Not too long ago I found myself staring at my computer screen trying to come up with a password for a new account. My brain was clearly taking a break. Continue reading
My weekly schedule has it’s own little routine. I generally have the same clients, meetings, and things to accomplish along with some time allotted for projects. And yet, sometimes I struggle to get it all done, while other weeks flow with ease. Why is that? Continue reading
Over the years, I have learned the value of having a bedtime ritual. There is something very comforting and calming about doing similar things every night to close out the day.
Bedtime practices also support being able to fall asleep and have a peaceful night’s rest. When I release the stress of the day my subconscious is free to work on my challenges and questions for me while I sleep, often bringing new answers with the morning.
Here are some bedtime ritual ideas you may want to try: Continue reading
For some reason I have been hearing the term “lizard brain” a lot this week. This is a nickname for the part of your brain that deals with survival and creates your fight or flight response. You may think of it as your own personal freak out zone. Continue reading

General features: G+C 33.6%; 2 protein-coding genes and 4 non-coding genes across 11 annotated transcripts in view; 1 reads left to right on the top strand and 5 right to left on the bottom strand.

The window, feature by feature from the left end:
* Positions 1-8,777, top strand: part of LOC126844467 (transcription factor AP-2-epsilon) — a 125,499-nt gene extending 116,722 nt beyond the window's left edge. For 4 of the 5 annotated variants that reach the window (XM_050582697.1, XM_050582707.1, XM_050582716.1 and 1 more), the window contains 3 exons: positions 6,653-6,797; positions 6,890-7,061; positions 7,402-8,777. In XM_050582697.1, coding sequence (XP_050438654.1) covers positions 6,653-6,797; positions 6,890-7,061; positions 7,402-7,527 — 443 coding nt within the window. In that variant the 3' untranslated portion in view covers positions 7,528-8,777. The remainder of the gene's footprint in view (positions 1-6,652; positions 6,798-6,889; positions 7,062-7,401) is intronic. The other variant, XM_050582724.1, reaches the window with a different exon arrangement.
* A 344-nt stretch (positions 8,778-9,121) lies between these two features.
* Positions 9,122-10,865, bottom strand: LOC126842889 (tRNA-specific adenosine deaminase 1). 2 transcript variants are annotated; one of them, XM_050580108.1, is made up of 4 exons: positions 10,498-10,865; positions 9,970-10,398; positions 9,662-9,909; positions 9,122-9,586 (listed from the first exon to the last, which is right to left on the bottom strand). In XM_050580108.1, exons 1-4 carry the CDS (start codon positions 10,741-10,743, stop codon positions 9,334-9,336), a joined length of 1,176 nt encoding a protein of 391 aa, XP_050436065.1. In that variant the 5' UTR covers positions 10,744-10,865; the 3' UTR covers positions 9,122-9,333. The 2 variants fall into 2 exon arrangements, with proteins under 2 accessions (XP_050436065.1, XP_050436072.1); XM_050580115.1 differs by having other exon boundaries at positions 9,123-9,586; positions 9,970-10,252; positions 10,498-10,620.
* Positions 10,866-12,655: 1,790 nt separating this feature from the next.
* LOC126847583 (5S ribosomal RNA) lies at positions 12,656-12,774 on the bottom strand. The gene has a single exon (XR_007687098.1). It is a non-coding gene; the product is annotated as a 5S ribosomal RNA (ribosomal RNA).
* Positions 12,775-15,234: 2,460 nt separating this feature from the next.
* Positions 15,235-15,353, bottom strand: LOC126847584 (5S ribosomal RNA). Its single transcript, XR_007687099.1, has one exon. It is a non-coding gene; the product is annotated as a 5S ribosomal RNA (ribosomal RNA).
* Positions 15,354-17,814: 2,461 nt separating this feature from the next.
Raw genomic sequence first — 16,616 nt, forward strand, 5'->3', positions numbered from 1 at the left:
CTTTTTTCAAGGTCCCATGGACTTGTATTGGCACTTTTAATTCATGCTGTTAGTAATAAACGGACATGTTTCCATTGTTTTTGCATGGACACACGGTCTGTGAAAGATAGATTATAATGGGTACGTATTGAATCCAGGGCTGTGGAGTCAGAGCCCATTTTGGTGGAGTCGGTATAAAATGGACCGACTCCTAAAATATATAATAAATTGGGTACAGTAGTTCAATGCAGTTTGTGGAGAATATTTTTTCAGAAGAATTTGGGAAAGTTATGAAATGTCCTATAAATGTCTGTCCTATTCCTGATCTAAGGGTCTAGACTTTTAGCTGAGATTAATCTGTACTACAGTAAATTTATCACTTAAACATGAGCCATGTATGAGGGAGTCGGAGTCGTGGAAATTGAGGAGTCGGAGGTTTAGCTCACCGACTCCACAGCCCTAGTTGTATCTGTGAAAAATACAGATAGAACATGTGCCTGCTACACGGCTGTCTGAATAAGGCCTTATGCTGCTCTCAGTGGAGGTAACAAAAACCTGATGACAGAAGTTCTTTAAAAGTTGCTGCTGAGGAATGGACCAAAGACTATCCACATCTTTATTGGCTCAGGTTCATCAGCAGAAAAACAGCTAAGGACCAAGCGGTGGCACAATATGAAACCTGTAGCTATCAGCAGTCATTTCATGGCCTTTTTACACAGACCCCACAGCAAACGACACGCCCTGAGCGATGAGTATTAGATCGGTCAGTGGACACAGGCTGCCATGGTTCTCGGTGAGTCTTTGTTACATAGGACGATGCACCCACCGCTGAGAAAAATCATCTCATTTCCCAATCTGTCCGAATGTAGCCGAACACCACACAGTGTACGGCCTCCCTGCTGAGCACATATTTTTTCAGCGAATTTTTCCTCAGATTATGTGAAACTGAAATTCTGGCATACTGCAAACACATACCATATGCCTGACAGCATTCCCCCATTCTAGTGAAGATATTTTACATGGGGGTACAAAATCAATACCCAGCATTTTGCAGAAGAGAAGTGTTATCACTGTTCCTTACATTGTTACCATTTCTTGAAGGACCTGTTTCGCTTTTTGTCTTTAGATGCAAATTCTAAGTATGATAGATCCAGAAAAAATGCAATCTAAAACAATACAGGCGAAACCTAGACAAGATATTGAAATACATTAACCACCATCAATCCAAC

It is easy to fall into the quicksand of negative thinking. You only need to have two negative thoughts in a row to settle into old remembered patterns that trap and pull you under. You know what I’m talking about, don’t you?
It’s all about brain grooves. The grooves are like default settings created by past negative thoughts. For some of us those grooves are pretty deep.
According to brain scientists and experts in the field of positive psychology, we can reverse this process and rewire our brains by repeatedly feeding them positive input. It is not easy and will take time, but the rewards are definitely worth it. Besides, you will be thinking anyway. Why not choose thoughts that will make you feel better?
The following Positivity Practices have supported my clients and I in rewiring our brains. I bet they can help you, too.
Observe and Record Positive Moments – there are wonderful things happening around us every day that we just don’t pay attention to. Open your eyes and heart to become more aware and then ground in these moments by recording them in some way. Once you open to them, you will start finding them everywhere. Here are some ideas my clients enjoy:
- Writing daily about what opened your heart or magical moments you experienced
- Creating a gratitude journal
- Photographing things you find beautiful or that warm your heart
- Looking for heart shapes around you as you go through your day